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Dissecting a Great White

January 8th, 2009 by Madeleine

We took the younger kids to see Madagascar 2 the other day and our youngest, Noah aged 7, loved the bit at the end where the shark came out of the ocean, gave chase snapping its teeth and ultimately fell into a live volcano. When we heard about today’s opportunity to see a dissection of a great white shark at the Auckland museum we decided to go see.

It was really hot and packed with people and standing room only; although our three eldest caved and went inside to the air-conditioned, seated, auditorium with live video feed, Noah persevered and we eventually managed to get a good spot up the front on the bench seats.

To say there was a bit of a media presence was an understatement; anyone would have thought the star attraction was a celebrity or a major politician not a shark.

This photo only shows the first ring of cameras around the shark and does not show the ones on the hill or the ones standing around us taking the same shot.

We were nabbed by TV1 who interviewed Madeleine as to why we were there [to see the shark perhaps…] though Madeleine came up with something cleverer than that, and what Noah thought might be in the shark’s stomach; Noah’s answer of “a bicycle and maybe a can” left the reporter looking perplexed so the footage may get scrapped, nevertheless – Noah insists TV1’s news tonight is compulsory viewing.

There is a chance Noah might make it to air as we heard the same reporter interviewing one of the museum people and heard him ask about sharks eating bicycles and whether people expecting that were likely to be disappointed. On dissection, it turned out the shark had been eating fish (fresh, not out of a can and had not recently encountered any bicycles – Noah was most disappointed) thought it did have a snapper hook in its stomach which saw Noah standing on his seat; at least one fisherman out there is not telling tall tales when he speaks of the one that got away.

We queued in the heat and managed to get up close and personal with the shark. Here is Noah taking it all in.

You can watch the whole event online here.

UPDATE: Noah made the news but he was not happy about how the reporter reacted on air to his comment about the bicycle and we have already had phone calls and emails about his “imagination.” So in defence of Noah, who formed his list of what might be inside the shark using google and books prior to attending the necropsy today, here are links to two sites that vindicate him:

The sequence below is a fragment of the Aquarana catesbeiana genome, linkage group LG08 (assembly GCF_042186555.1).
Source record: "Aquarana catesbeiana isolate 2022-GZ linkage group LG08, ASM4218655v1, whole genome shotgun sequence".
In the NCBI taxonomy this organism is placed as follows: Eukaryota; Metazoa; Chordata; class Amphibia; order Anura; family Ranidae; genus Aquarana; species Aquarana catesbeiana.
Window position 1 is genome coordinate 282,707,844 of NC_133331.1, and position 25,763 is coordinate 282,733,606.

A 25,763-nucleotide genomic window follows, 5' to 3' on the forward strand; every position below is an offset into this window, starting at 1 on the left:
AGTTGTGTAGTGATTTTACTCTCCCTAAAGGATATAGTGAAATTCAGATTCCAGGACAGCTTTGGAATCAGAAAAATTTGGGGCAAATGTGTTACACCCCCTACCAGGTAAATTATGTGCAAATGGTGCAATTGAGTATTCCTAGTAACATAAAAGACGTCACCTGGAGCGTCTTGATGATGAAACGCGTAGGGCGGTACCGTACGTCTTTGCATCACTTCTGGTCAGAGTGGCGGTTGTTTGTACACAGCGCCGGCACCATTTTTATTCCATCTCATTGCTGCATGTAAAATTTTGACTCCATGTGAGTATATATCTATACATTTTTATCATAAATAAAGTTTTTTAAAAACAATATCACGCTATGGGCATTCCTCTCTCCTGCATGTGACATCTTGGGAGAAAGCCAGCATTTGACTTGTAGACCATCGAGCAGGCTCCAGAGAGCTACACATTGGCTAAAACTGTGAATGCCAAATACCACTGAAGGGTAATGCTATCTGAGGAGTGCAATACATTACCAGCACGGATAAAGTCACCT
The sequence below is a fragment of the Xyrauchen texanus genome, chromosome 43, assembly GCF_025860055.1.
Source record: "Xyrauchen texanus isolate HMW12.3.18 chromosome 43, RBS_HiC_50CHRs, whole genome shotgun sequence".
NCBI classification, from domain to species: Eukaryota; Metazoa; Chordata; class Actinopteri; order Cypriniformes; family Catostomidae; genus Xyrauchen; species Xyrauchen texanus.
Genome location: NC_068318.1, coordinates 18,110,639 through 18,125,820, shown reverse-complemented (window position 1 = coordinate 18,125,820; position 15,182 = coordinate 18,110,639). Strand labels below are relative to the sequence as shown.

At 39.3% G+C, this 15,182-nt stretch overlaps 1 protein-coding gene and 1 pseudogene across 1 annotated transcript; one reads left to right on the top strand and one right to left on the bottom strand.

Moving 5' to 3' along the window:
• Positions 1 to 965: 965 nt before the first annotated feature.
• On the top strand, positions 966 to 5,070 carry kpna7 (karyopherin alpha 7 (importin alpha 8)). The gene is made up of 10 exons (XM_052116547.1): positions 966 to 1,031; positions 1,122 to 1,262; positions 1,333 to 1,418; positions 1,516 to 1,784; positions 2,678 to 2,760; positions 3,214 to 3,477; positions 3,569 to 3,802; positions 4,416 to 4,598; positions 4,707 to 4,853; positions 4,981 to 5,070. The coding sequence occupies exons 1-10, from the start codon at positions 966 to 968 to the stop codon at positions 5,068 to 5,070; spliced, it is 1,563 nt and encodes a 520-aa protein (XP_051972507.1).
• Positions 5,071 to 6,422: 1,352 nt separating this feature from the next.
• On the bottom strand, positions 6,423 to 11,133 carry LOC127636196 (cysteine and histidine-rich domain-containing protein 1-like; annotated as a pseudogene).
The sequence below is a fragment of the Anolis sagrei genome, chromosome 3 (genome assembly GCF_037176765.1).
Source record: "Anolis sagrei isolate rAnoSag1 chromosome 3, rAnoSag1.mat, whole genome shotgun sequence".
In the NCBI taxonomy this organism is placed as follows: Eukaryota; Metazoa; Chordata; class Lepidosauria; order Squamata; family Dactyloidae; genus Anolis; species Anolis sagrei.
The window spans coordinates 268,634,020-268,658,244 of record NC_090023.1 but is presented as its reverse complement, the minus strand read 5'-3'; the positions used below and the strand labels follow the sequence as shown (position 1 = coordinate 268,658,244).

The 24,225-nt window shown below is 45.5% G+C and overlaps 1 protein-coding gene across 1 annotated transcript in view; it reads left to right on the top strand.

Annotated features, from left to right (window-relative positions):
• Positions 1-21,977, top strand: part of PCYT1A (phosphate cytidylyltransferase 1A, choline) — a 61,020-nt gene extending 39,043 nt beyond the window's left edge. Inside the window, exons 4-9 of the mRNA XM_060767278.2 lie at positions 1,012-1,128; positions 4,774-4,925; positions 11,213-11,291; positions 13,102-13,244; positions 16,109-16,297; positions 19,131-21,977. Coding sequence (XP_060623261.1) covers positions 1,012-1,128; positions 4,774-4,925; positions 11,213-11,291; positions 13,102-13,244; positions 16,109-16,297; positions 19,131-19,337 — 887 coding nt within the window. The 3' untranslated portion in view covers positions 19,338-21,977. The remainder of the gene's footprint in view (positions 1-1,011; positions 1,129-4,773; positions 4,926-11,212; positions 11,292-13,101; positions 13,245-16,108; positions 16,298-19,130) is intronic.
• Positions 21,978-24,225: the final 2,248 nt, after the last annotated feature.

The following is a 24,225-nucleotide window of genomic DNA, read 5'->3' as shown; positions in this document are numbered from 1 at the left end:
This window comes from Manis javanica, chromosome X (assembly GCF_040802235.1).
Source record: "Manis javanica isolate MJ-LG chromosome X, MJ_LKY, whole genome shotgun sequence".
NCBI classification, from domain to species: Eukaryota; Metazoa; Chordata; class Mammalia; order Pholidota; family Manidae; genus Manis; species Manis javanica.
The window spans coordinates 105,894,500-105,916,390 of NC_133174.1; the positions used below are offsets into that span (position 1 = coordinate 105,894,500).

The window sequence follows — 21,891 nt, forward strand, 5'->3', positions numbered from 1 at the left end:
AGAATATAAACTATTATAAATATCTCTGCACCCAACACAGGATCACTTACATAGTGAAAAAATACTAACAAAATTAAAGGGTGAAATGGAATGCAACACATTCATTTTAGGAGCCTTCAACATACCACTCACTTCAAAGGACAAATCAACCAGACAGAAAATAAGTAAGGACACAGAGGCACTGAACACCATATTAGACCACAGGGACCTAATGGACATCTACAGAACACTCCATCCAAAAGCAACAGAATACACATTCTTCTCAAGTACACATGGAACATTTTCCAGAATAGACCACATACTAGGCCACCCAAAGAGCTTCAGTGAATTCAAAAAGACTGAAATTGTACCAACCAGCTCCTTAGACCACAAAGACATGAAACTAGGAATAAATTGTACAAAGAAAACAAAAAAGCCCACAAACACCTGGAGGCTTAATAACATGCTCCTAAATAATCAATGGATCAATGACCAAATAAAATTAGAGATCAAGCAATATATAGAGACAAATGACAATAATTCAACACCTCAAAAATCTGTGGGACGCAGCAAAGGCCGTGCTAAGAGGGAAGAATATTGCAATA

“Almost everything has been found in the stomach of bull sharks, from bicycle tires to human remains.”

Stomach contents of Great Whites examined have contained everything from shoes to tin cans.”

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6 responses so far ↓

  • When I was about Noah’s age I had a book naming some of the items said to have been found in the stomachs of Great White’s, including old boots, number plates, and cans.

  • Sounds like your kids’ holidays period was like ours
    1. I took the kids to Madagascar 2
    2. The kids made the news ( Dom Post pic and story)
    3. We went to the museum ( Te Papa) and saw a giant half ton squid – except it wasn’t live or being dissected..

  • When we did our research I pointed Noah to the potential stomach contents as I knew what he would find would engage him. By the time he got there his list of what might be inside the shark was everything but fish! We just didn’t count on so many adults not being so well informed.

    We tend to make the news quite regularly when we attend events where media are present. Matt was rolling his eyes at me after the reporter had gone to get the cameraman having secured his interview with us because reporters invariably make beelines to me when we are at events they are at (or to Sherry, who is the most like me of all my children); we both seem to attract reporters for some reason.

    What did your kids make the news for Dave?

  • Reminds me a little of the cartoon of the child on Christmas Day opening a tiny parcel with the fervent wish – “let it be a pony”.

    Children’s observations are always worth hearing, and often quite profound.

    I’m with Noah.

  • This is awesome! A once in a lifetime opportunity. I was a biology teacher and loved teaching the dissections. This would have been at the top of my list. Thanks for sharing!

  • It was a very cool experience!